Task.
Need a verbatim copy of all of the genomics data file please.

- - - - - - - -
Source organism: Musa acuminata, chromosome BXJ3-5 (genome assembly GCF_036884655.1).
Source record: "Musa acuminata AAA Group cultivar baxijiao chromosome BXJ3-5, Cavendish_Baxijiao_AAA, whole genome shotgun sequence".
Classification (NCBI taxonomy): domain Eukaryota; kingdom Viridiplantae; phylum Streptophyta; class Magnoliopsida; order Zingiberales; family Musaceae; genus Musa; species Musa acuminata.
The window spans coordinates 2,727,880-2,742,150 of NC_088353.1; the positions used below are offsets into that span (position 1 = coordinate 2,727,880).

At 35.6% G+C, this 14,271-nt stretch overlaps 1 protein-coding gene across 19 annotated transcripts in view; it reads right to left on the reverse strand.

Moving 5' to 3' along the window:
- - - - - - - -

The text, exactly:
Source organism: Musa acuminata, chromosome BXJ3-5 (genome assembly GCF_036884655.1).
Source record: "Musa acuminata AAA Group cultivar baxijiao chromosome BXJ3-5, Cavendish_Baxijiao_AAA, whole genome shotgun sequence".
Classification (NCBI taxonomy): domain Eukaryota; kingdom Viridiplantae; phylum Streptophyta; class Magnoliopsida; order Zingiberales; family Musaceae; genus Musa; species Musa acuminata.
The window spans coordinates 2,727,880-2,742,150 of NC_088353.1; the positions used below are offsets into that span (position 1 = coordinate 2,727,880).

At 35.6% G+C, this 14,271-nt stretch overlaps 1 protein-coding gene across 19 annotated transcripts in view; it reads right to left on the reverse strand.

Moving 5' to 3' along the window: